Iowa law requires that evidence of immunization or exemption be presented before any student is enrolled in the North Kossuth School District which includes North Kossuth Elementary, North Sentral Kossuth Middle School and North Sentral Kossuth High School. Immunizations required include diphtheria, tetanus, pertussis, polio, measles, mumps, rubella, Hepatitis B, chickenpox, and pneumococcal. Prior to your child’s first day of class, a certificate documenting these immunizations is required to be on file at the school nurse’s office. This record can be obtained through your medical office.
Please see additional information regarding health under “Physicals and Screenings,” “Medication Policy,” “Accidents or Illness,” and “Medication”.
Accidents which occur on school property or at school functions must be reported as soon as possible to the building principal or event supervisor and to the school nurse. An accident report form will need to be filled out by the school employee witnessing the accident. Accident reports are available in any of the school offices or the nurse’s office.
The primary aim is to prevent accidents through close supervision and teaching safety in the school. However, if an accident should occur, or a child becomes ill at school, the parent/guardian will be notified at once. For this reason, it is very important for emergency contact information in the school office to be up-to-date and complete.
Illness in children can occasionally be hard to assess, and decisions whether to send your child to school are sometimes difficult. If the following conditions occur, your child should be kept home.
- Oral temperature of 100 degrees or higher within the past 24 hours
- Vomiting or diarrhea within the past 24 hours
- Earache lasting more than one day
- Persistent cough, croup, chest congestion, or sore throat
- Labored, painful breathing
- Reddened, mattering or crusty eyes
- Moist, draining lesions on the lips or skin
- Undiagnosed rash
Head lice affect more people than all other childhood communicable diseases not including the common cold. But like a cold, when children come in close contact with each other, it is easy to pass head lice along. Shared hats, clothing, brushes, pillows and other personal articles are perfect vehicles to transfer lice from one person to another. It is important to act immediately to prevent their spread to other classmates and to your family as well. Students identified with live lice will be able to finish out the school day, unless, at the discretion of the nurse or secretary, the parent/guardian may be called. The discomfort of the child and improbability of the student’s inability to learn may require the parent/guardian to pick up their child. The child may return 24-hours after adequate treatment with an over-the-counter item or prescription treatment to kill lice and nits. Please note that treatment with mayonnaise, olive oil or butter will not be considered adequate treatment.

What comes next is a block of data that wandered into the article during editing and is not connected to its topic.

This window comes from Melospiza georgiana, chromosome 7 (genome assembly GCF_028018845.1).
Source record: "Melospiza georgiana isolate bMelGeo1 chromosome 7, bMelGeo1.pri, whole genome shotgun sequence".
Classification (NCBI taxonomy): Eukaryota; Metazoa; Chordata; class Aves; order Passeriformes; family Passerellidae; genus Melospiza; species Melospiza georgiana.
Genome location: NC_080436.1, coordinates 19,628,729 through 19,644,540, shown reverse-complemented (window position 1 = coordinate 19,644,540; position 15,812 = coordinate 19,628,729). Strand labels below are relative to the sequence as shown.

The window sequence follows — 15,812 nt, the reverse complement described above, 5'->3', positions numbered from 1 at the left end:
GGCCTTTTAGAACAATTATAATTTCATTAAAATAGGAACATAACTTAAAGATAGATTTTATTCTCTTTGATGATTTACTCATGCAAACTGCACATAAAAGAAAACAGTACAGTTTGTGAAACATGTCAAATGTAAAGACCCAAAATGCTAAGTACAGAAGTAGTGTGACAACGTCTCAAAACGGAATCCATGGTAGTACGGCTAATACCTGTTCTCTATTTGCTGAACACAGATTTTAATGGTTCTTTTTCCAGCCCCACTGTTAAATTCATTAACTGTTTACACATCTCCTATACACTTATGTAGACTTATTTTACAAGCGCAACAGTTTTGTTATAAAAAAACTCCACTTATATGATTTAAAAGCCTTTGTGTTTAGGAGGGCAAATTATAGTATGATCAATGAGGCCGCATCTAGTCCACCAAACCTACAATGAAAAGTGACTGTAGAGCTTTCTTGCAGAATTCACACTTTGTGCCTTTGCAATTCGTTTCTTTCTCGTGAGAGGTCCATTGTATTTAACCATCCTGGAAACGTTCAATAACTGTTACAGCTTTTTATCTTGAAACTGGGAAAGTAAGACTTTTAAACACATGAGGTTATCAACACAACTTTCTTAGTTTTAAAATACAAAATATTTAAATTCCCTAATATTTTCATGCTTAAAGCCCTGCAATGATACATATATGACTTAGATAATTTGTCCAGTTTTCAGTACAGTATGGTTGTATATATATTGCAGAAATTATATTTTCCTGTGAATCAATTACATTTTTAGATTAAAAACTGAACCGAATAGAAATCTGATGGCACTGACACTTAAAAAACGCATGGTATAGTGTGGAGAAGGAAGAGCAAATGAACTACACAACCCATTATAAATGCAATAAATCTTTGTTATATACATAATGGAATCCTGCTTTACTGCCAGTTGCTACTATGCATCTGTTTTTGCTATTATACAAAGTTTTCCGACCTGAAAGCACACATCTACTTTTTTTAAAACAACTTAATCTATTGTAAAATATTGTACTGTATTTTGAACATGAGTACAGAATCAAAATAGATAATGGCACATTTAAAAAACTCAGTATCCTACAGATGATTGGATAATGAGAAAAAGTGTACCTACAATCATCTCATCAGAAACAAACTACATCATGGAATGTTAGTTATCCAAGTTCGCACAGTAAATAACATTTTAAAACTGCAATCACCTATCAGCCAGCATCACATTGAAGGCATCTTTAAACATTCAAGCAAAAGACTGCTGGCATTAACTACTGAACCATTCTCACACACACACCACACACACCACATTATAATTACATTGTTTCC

Students entering the 3-year-old preschool program or entering our school for the first time are required to have a physical examination by a licensed physician before attending the first day of class. A physical form should be provided to the school nurse. This physical form will be kept on file in the student’s health file in the nurse’s office. If the student attended the 3-year-old preschool and is now entering the 4-year-old preschool program ,a new physical is not needed (likewise if a student moves from preschool to kindergarten).
Students in grades 7-12 who wish to participate in athletics shall have a yearly physical examination by a licensed physician and provide proof of examination before the first day of practice. Physical forms are available in any of the school offices.
Iowa state law now requires dental screening to be done on all kindergarten students, out-of-state transfers, and all students in the 9th grade. Foreign exchange students are not included in this law. A form will be given out at school registration or is available from the school nurse. This form is the only form accepted by the State of Iowa, and it is to be completed before the first day of school.
All kindergarten students are now required to provide a blood lead screening by the first day of school. Contact your doctor’s office for a copy of the results and provide these results to the school nurse.
Vision screening for kindergarten is strongly encouraged. Forms are available in the elementary office or on the school website.
The Iowa Poison Control Center has received calls from Iowans who have been exposed to Ethanol-Based Hand Sanitizers. Many hand sanitizers contain 62% ethanol, though a few are up to 75%. Many perfumes have high ethanol concentrations, ranging from 60% to 90%. The main poisoning concern regarding EBHS is from people drinking these products. Ingestion of an EBHS can lead to ethanol intoxication and have all the same signs and symptoms of ethanol intoxication that results from drinking beer, wine or mixed drinks. Some hand sanitizers use isopropyl alcohol instead of ethanol. These isopropyl hand sanitizers pose the same danger to children as the EBHS’s.